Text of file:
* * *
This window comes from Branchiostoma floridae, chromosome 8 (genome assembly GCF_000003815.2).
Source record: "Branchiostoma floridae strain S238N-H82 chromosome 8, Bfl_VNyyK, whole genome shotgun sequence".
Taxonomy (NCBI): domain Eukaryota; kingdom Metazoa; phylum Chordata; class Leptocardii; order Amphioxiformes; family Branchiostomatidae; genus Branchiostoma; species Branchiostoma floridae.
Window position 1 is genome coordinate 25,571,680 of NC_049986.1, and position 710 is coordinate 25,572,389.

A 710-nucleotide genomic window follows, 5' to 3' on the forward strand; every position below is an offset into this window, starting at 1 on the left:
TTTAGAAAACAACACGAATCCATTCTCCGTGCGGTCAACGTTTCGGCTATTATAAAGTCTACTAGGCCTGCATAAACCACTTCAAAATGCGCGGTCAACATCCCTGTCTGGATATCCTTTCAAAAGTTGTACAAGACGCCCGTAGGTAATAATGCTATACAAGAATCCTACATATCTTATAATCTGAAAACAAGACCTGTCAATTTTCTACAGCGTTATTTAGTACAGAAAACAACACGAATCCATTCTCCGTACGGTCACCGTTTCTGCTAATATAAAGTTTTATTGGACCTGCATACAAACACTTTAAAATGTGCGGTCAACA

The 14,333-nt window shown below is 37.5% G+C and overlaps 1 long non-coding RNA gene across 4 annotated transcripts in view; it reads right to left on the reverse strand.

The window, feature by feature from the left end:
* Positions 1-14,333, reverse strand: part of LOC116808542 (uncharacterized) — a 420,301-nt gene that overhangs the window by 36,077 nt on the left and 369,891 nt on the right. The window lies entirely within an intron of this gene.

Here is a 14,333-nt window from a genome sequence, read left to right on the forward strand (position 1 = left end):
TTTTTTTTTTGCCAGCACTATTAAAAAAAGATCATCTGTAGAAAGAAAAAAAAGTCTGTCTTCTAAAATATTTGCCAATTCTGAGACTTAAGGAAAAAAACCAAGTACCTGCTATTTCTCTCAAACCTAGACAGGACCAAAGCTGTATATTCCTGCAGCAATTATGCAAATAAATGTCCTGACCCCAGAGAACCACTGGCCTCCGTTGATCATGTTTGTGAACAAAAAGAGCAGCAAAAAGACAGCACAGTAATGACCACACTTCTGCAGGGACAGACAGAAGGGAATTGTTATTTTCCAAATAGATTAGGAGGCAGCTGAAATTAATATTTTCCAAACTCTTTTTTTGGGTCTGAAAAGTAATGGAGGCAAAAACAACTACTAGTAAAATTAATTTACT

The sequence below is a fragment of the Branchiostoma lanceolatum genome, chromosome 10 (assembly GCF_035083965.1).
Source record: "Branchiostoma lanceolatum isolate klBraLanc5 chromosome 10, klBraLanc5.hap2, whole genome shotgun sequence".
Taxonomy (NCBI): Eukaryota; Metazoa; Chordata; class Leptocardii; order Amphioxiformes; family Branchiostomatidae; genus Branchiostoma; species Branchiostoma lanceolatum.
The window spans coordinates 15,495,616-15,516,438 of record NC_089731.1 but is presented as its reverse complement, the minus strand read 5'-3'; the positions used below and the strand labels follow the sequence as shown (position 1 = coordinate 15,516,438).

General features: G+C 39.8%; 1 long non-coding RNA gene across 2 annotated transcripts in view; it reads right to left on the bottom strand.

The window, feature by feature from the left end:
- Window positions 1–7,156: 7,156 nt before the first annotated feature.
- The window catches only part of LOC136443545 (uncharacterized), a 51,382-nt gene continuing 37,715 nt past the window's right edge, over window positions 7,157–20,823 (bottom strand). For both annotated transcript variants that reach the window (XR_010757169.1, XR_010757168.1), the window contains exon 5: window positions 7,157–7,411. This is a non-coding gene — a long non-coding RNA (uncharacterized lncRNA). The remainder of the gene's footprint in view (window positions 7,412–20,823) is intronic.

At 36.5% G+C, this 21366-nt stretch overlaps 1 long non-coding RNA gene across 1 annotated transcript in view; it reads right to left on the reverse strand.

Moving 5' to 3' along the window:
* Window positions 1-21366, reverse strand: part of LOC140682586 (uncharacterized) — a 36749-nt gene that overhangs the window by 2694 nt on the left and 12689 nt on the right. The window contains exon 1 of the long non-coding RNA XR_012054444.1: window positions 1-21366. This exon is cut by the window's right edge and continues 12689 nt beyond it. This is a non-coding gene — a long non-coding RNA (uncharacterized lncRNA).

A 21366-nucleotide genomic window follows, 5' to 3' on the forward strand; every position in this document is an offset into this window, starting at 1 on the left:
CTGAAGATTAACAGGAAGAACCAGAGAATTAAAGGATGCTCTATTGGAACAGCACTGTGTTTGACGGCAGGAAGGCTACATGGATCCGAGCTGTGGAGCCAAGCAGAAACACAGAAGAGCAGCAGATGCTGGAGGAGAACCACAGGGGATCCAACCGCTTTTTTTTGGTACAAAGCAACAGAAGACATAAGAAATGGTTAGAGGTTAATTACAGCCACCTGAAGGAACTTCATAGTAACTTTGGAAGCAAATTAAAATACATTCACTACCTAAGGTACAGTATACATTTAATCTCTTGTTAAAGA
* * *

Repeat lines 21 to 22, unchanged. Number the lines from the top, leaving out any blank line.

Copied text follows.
Moving 5' to 3' along the window:
* Window positions 1-21366, reverse strand: part of LOC140682586 (uncharacterized) — a 36749-nt gene that overhangs the window by 2694 nt on the left and 12689 nt on the right. The window contains exon 1 of the long non-coding RNA XR_012054444.1: window positions 1-21366. This exon is cut by the window's right edge and continues 12689 nt beyond it. This is a non-coding gene — a long non-coding RNA (uncharacterized lncRNA).